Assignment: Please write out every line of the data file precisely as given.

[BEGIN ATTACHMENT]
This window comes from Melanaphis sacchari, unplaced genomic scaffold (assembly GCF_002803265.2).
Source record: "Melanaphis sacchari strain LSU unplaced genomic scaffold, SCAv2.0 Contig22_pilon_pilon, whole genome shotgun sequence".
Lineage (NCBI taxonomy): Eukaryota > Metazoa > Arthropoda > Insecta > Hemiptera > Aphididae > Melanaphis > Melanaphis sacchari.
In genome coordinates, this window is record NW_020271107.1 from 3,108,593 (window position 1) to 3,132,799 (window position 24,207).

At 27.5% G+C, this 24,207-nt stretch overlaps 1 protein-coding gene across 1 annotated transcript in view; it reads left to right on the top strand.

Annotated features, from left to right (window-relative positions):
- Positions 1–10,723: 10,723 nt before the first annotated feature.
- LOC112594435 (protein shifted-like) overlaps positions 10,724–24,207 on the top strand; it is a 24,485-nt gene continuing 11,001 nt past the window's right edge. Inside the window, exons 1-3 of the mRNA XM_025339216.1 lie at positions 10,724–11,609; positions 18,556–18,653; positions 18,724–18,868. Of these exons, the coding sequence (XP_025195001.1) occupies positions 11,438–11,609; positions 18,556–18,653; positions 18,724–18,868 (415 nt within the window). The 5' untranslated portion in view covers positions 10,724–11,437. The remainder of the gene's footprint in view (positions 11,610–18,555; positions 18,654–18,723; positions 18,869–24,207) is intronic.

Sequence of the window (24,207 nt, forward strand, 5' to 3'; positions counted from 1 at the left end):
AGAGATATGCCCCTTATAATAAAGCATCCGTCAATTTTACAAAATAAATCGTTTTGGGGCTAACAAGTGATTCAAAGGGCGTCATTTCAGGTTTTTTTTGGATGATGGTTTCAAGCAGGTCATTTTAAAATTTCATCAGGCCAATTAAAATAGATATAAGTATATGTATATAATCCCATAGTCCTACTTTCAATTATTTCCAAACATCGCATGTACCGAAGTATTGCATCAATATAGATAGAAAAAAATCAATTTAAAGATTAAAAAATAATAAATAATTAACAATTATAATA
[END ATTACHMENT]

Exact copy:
This window comes from Melanaphis sacchari, unplaced genomic scaffold (assembly GCF_002803265.2).
Source record: "Melanaphis sacchari strain LSU unplaced genomic scaffold, SCAv2.0 Contig22_pilon_pilon, whole genome shotgun sequence".
Lineage (NCBI taxonomy): Eukaryota > Metazoa > Arthropoda > Insecta > Hemiptera > Aphididae > Melanaphis > Melanaphis sacchari.
In genome coordinates, this window is record NW_020271107.1 from 3,108,593 (window position 1) to 3,132,799 (window position 24,207).

At 27.5% G+C, this 24,207-nt stretch overlaps 1 protein-coding gene across 1 annotated transcript in view; it reads left to right on the top strand.

Annotated features, from left to right (window-relative positions):
- Positions 1–10,723: 10,723 nt before the first annotated feature.
- LOC112594435 (protein shifted-like) overlaps positions 10,724–24,207 on the top strand; it is a 24,485-nt gene continuing 11,001 nt past the window's right edge. Inside the window, exons 1-3 of the mRNA XM_025339216.1 lie at positions 10,724–11,609; positions 18,556–18,653; positions 18,724–18,868. Of these exons, the coding sequence (XP_025195001.1) occupies positions 11,438–11,609; positions 18,556–18,653; positions 18,724–18,868 (415 nt within the window). The 5' untranslated portion in view covers positions 10,724–11,437. The remainder of the gene's footprint in view (positions 11,610–18,555; positions 18,654–18,723; positions 18,869–24,207) is intronic.

Sequence of the window (24,207 nt, forward strand, 5' to 3'; positions counted from 1 at the left end):
AGAGATATGCCCCTTATAATAAAGCATCCGTCAATTTTACAAAATAAATCGTTTTGGGGCTAACAAGTGATTCAAAGGGCGTCATTTCAGGTTTTTTTTGGATGATGGTTTCAAGCAGGTCATTTTAAAATTTCATCAGGCCAATTAAAATAGATATAAGTATATGTATATAATCCCATAGTCCTACTTTCAATTATTTCCAAACATCGCATGTACCGAAGTATTGCATCAATATAGATAGAAAAAAATCAATTTAAAGATTAAAAAATAATAAATAATTAACAATTATAATA